There can be a significant amount of confusion over the ingredients of different coffee-based drinks and more importantly what the different proportions of each ingredient should be.
You will be confused no more over the difference between Cappuccino and Latte. I will break down for you exactly what each coffee-based drink is, what it is made up of and why there can be so much confusion.
Why all the confusion?
The reason why you will always get something slightly different wherever you go is that there is no rule book. It’s not like maths where 3 x 3 is always 9, with coffee it has kind of been made up over time and is very much open to interpretation.
Depending on which country you live in and which countries you travel to you will always be served up something different if you ask for a Cappuccino or a Latte.
The word Cappuccino dates back to the 16th Century in Italy and derives from a bunch of Monks called “Capuchin”. The rest of the history is a bit boring but the Italians are for the sure the inventors of the Cappuccino so if they started it then it’s only fair that we should use them as the benchmark for how all Cappuccino’s and Lattes should be made.
So Italy gets the nod for how to make a cappuccino properly and I will go through exactly how it is done shortly.
I have drunk coffee in a number of different countries and can confirm that it is different wherever you go but I live in the UK and that is where I have drunk most of my coffee both at home and in a broad range of the most popular high street chains as well as a whole bunch of independents.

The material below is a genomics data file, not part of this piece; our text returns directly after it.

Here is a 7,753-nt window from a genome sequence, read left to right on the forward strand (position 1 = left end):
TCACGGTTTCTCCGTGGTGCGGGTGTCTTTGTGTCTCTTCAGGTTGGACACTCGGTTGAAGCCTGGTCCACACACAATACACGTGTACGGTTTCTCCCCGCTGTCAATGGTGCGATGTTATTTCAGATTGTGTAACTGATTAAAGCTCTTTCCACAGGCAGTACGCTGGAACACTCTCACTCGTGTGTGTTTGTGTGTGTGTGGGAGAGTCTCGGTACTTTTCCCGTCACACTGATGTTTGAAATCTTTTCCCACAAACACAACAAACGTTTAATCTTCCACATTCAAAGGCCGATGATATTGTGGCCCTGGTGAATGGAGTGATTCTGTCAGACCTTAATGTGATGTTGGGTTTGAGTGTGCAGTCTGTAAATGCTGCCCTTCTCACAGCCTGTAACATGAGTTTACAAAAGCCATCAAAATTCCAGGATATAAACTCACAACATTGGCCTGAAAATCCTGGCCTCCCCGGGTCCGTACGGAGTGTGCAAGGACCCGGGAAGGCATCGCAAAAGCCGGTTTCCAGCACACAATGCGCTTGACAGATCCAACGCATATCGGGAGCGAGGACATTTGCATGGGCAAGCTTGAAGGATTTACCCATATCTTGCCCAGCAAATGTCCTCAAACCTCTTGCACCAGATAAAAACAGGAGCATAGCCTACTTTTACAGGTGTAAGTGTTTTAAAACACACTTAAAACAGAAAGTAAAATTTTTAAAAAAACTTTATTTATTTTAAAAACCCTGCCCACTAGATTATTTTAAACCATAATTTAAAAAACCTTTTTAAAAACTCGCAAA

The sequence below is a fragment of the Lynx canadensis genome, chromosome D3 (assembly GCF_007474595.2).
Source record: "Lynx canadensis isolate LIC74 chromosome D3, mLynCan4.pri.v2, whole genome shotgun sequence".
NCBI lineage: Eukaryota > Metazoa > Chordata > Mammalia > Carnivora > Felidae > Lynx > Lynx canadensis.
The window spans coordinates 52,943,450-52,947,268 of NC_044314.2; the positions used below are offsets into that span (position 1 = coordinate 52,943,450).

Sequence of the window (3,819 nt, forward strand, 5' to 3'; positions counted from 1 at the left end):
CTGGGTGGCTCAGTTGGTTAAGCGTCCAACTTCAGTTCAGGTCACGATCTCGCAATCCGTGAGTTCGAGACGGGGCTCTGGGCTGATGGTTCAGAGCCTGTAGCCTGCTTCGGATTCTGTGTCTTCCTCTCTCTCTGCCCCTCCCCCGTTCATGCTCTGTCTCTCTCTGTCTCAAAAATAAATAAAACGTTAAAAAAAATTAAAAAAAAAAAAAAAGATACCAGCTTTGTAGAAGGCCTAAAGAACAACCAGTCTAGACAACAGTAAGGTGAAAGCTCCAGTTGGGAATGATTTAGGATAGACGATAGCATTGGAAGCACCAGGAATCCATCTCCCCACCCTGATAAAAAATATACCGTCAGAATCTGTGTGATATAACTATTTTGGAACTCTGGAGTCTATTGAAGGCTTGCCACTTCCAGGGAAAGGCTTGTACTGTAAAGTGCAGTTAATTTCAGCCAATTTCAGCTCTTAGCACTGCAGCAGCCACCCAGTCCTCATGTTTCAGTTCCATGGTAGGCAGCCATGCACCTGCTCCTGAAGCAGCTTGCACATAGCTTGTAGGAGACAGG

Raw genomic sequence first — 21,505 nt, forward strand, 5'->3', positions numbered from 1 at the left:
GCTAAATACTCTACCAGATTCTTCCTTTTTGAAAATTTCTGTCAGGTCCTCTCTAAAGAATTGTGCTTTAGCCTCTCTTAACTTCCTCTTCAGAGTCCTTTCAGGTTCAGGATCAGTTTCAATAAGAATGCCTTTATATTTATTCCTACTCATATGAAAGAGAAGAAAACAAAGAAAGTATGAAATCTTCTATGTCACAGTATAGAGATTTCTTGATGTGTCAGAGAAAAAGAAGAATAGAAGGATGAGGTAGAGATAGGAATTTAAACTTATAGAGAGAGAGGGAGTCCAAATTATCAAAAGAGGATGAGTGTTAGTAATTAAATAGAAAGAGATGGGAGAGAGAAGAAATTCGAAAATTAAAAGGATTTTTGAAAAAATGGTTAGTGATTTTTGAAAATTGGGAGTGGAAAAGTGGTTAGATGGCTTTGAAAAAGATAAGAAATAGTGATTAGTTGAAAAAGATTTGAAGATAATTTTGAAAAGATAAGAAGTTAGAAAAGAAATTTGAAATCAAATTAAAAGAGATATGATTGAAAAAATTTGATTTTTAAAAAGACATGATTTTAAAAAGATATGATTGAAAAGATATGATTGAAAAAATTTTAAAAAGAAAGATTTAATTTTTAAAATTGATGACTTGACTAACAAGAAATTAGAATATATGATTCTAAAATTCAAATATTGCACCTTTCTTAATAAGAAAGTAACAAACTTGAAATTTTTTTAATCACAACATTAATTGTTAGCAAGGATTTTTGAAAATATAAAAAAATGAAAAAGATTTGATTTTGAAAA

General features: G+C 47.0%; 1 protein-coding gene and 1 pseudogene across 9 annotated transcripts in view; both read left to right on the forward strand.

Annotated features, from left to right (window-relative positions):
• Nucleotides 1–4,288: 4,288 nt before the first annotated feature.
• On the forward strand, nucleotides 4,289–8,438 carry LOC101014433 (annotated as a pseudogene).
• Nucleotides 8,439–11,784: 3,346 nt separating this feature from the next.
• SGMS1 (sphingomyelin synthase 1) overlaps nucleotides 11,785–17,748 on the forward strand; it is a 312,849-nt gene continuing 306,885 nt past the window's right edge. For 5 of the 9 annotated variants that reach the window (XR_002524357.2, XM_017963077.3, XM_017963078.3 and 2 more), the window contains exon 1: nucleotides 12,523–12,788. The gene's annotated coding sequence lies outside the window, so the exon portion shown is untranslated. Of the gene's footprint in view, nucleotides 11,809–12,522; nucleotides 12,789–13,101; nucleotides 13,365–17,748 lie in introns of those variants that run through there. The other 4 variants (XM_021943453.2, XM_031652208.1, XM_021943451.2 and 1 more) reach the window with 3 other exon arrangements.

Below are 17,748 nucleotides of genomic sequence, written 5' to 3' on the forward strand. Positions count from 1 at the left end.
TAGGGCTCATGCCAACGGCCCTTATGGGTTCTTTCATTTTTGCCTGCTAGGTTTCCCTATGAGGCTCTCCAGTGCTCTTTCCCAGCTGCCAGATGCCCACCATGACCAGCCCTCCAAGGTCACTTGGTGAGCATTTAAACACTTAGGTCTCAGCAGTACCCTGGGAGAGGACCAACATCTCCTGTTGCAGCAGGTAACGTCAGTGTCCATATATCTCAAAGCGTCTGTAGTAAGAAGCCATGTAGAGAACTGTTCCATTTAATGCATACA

Wherever you go in the UK you will get something different. Even the big boys of the UK coffee market can’t even agree. You would think that the likes of Starbucks, Café Nero and Costa would be able to get their act together and standardise it but no.
Sure, they will all give you 2 shots of espresso for both a Cappuccino and a Latte but that’s where it ends. Depending on which coffee shop you go into you will get a different sized cup for each drink.
Even worse the volume of liquid that goes into each cup will be different if you have a takeaway drink compared to having your drink in a real cup if you want to sit in.
What about the quality of staff that you get making your drink? Well, as a general rule they simply do not care. I’m sure they get some kind of training but the reality is they are not interested. As a general rule that I have observed whenever it comes to adding milk they simply fill it up to the top regardless of whether you asked for a Cappuccino or a Latte which is completely wrong.
You may think that I am being a bit fussy here but you are paying upwards of £3 sometimes for a drink that costs £0.30p and therefore it should be served to you correctly shouldn’t it?
No wonder that we get confused when it comes to the different drinks so let me explain.
This the most famous of all coffee drinks. Say the word Cappuccino anywhere in the world and they will know what you mean.
Italy is the only country that I have been to where they know how to serve this drink consistently correctly.